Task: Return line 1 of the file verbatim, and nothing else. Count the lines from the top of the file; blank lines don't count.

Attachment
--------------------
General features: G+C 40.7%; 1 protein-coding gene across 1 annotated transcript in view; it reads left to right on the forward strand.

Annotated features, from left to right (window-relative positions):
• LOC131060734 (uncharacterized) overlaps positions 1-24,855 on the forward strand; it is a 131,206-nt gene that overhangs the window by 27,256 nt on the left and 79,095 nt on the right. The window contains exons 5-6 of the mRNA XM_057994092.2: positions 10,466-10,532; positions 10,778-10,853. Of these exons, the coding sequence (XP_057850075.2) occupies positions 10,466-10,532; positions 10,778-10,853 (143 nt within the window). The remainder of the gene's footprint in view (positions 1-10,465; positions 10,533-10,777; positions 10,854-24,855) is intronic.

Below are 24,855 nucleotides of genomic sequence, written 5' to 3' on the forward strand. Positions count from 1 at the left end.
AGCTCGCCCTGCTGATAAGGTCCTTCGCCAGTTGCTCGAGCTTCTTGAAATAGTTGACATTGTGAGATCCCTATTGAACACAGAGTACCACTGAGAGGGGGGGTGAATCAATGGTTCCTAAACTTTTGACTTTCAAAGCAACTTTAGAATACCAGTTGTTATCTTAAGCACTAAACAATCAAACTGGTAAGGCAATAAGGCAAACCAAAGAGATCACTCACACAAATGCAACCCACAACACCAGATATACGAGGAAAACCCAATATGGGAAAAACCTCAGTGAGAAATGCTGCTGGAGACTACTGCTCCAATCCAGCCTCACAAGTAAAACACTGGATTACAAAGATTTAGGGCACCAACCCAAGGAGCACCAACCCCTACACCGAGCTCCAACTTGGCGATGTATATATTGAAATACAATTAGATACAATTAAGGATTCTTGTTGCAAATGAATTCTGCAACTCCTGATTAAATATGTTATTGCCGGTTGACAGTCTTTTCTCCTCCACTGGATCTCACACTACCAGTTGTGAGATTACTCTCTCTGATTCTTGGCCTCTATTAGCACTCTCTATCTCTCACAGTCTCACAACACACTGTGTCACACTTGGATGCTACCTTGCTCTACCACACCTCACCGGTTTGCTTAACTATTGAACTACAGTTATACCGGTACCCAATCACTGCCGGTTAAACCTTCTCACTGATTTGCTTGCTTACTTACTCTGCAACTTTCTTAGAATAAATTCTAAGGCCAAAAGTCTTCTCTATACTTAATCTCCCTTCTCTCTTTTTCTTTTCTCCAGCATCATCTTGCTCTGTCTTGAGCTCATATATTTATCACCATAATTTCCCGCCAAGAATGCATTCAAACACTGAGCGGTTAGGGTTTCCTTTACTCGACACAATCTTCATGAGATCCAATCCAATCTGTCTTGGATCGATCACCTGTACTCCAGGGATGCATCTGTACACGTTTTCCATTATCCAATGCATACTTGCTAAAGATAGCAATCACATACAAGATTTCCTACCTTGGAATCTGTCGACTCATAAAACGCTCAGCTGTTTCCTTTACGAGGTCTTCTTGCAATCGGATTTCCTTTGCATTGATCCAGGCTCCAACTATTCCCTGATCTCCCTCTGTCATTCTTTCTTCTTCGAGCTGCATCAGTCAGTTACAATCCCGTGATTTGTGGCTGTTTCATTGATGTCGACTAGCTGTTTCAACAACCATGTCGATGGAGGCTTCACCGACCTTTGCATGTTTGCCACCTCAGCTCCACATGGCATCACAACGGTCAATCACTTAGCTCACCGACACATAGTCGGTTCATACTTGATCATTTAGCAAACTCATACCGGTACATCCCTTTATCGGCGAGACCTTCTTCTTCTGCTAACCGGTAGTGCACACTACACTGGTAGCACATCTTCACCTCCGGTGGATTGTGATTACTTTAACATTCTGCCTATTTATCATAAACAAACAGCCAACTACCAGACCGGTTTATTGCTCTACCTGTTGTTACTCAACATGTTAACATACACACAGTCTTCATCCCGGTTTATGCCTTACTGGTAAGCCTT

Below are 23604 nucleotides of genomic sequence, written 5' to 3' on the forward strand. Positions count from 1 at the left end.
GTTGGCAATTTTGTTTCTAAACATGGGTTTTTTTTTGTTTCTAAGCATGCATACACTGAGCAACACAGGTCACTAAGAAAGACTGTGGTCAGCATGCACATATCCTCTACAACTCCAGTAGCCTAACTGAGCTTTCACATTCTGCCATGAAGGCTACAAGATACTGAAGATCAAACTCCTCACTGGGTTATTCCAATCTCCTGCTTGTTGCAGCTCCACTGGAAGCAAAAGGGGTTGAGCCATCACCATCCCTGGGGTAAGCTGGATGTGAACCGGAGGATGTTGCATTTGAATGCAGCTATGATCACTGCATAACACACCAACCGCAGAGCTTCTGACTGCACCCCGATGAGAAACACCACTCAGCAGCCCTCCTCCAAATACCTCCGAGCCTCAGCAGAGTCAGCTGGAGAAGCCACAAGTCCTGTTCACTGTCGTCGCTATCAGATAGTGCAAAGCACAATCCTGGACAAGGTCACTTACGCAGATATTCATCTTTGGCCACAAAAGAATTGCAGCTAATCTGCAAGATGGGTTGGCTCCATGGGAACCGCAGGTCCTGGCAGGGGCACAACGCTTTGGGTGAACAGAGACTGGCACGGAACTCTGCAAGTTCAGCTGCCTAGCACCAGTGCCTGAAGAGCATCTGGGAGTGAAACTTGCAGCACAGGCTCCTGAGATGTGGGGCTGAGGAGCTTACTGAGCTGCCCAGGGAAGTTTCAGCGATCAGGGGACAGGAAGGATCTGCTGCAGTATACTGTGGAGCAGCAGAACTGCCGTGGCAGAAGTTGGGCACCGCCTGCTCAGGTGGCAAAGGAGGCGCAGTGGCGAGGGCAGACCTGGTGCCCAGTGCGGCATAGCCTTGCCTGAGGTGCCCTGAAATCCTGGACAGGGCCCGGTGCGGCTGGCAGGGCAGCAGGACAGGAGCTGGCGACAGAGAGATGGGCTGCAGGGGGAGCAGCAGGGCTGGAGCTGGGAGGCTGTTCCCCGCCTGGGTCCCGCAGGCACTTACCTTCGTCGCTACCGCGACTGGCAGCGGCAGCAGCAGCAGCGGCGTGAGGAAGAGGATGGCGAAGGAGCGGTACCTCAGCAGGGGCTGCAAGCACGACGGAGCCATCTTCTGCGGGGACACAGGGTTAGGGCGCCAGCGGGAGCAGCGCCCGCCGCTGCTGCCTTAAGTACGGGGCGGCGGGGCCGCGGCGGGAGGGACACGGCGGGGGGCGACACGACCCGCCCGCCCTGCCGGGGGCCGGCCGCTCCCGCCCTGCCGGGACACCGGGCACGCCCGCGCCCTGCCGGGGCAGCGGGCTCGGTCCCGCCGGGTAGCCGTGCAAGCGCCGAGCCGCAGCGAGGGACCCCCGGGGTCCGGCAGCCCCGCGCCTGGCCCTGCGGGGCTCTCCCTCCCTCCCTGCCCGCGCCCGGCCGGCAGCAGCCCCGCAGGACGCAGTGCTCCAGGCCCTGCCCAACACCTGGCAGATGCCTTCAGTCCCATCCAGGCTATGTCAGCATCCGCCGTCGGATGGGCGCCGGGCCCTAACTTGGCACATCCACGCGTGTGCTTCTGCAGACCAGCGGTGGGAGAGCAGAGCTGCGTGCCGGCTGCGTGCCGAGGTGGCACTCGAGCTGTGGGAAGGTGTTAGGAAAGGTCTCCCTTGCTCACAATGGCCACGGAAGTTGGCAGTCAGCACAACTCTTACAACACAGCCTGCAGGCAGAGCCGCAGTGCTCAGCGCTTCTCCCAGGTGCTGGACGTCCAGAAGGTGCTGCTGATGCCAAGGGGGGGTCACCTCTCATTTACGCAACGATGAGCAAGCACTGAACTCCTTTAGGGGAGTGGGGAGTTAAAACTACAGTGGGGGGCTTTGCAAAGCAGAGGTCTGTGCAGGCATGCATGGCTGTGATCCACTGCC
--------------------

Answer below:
General features: G+C 40.7%; 1 protein-coding gene across 1 annotated transcript in view; it reads left to right on the forward strand.